Thursday, October 30, 2014

The Making of a Ghostly Book Trailer

To celebrate Halloween, I'm dedicating this week to Melissa MacVicar, author of ghostly YA paranormal tales about haunted homes and ancient rituals. In the fourth part of this series, I talk about how I made the book trailer for Ever Near.

No one knows for sure how effective book trailers are, but one thing is certain: they can't hurt. And they're sure fun to make. So when Melissa, having seen what I did for my own Artificial Absolutes trailer, asked me to make one for her YA paranormal novel, Ever Near, I didn't hesitate to say yes.

Now, I am the amateur of amateurs when it comes to video production. The only equipment I have is iMovie and a temporary subscription to a stock video website. But that's more than enough for a book trailer, which isn't meant to be literal anyway. In fact, I think it's better if it's not, since half the point of a book is for the reader to envision worlds of their own.

So I wasn't trying to depict actual events in the book, like a movie trailer was, but rather to create an atmosphere while presenting what the book's about. To give prospective readers a flavor of what's to come.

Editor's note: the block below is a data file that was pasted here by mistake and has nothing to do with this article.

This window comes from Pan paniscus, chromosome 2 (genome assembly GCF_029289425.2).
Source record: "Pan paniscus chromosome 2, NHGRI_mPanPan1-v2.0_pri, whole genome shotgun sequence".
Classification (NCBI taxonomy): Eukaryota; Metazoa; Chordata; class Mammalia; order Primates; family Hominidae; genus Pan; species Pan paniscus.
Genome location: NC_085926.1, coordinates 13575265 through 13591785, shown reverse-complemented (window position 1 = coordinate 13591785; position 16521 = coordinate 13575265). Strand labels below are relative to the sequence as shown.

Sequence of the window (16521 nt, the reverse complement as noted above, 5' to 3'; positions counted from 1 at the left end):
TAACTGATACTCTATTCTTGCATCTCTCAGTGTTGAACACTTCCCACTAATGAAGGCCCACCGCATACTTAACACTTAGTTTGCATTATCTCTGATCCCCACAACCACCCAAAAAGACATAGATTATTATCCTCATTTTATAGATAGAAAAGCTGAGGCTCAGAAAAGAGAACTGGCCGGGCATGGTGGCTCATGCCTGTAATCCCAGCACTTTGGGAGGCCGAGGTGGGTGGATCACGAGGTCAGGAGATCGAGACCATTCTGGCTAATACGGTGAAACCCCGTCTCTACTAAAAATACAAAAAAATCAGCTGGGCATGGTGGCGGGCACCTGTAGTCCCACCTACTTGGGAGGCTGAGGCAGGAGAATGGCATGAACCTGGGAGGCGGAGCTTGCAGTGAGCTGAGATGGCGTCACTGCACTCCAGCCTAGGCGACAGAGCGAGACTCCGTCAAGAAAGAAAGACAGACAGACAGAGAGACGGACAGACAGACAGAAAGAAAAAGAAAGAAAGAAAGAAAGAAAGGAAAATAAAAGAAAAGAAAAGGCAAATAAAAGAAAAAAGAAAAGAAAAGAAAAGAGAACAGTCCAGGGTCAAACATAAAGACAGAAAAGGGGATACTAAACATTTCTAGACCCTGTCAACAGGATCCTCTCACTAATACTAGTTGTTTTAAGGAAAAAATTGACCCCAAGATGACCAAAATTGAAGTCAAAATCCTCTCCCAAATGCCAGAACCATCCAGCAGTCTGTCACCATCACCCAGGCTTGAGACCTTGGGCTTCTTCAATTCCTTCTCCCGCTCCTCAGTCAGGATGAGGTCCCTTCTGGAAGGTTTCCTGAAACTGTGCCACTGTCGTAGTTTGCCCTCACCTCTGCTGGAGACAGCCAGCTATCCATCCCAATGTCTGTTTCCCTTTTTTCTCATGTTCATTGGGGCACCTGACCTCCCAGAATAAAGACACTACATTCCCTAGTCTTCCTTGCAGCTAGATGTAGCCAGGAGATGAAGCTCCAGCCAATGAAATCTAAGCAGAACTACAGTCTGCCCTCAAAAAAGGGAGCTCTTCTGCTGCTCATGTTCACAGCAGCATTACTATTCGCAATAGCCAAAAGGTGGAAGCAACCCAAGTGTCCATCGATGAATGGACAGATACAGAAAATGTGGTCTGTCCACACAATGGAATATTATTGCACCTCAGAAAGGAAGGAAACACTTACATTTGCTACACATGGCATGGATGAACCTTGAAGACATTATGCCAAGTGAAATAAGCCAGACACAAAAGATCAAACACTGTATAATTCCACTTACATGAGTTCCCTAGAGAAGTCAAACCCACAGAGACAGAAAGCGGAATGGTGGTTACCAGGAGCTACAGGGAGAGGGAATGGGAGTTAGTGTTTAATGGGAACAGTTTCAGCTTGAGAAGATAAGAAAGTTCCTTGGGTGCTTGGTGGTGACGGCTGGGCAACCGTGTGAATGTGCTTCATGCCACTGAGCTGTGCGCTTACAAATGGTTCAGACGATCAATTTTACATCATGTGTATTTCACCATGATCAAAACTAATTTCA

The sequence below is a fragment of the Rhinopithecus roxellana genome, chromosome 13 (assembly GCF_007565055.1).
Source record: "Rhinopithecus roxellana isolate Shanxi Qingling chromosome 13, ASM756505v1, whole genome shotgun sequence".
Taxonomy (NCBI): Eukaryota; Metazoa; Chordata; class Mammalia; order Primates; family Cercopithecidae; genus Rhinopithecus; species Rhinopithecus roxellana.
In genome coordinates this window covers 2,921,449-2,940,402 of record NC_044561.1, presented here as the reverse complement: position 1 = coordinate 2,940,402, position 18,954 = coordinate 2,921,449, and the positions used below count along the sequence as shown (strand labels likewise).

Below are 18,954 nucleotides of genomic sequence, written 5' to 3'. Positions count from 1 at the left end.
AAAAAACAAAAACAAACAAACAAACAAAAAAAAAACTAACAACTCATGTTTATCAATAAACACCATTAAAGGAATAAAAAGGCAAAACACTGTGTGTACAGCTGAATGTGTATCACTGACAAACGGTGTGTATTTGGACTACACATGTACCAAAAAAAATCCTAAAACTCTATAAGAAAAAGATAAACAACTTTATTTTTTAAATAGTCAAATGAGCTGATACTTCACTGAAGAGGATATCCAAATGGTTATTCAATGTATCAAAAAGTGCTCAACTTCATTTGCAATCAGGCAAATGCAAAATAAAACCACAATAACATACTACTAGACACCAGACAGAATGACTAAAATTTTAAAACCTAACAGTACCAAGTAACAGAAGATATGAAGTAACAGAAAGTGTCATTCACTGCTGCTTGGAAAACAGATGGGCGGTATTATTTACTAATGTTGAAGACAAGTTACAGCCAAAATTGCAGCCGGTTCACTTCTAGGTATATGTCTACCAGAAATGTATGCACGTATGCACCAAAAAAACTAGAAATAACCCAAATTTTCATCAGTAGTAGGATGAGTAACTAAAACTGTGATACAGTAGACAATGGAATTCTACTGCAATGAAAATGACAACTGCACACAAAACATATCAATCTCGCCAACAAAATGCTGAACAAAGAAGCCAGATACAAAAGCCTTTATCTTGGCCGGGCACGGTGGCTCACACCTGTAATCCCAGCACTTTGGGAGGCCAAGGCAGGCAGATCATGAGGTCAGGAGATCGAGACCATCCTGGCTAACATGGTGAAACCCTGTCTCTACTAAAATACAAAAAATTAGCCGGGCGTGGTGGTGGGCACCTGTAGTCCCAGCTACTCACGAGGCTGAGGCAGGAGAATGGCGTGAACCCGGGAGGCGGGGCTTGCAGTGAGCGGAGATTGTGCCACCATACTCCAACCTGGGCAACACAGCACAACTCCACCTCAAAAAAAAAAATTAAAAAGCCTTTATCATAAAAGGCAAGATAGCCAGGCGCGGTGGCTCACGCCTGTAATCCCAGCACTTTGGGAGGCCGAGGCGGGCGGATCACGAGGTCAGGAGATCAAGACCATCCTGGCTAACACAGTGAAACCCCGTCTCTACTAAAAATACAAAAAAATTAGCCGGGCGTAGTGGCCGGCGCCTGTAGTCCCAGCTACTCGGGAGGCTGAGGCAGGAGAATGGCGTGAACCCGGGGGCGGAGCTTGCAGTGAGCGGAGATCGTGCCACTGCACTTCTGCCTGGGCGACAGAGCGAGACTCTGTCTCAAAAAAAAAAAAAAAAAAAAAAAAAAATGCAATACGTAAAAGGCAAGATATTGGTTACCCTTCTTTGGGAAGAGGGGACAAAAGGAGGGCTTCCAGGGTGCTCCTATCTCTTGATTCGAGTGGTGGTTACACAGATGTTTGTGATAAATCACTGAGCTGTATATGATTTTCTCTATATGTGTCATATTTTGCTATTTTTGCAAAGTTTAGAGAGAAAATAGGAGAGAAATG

Melissa and I therefore set out in search of music and images that would evoke the feel of Ever Near, a ghost story mixed with a contemporary teen romance. The tagline, "Love is ever near, but trouble is never far," is both optimistic and a touch melancholy, and so I laid the text over an image of sunlit flowers that represent both emotions. To capture the paranormal elements, we picked haunting images of clouds and moonlight that immediately bring to mind the otherworldly. And since the story takes place on the island of Nantucket and contains a lot of local flavor, we included footage of shore houses and waves.

I really lucked out when I found a stock video of a teen girl walking into the water. Not only did she look like Jade, but the slow, contemplative way she enters the waves matches the summery feel of this teen romance, yet contains a tinge of sorrow. Jade isn't a tragic character by any means, but she sees her fair share of emotional turmoil.

We chose a slow, rolling piano song for the soundtrack because it gave the trailer both a haunting and contemporary feel, neatly tying together the main ideas of the book. Between voiceover and overlaid text, I chose text because the human silence adds to the ghostly element.

And here's the result:

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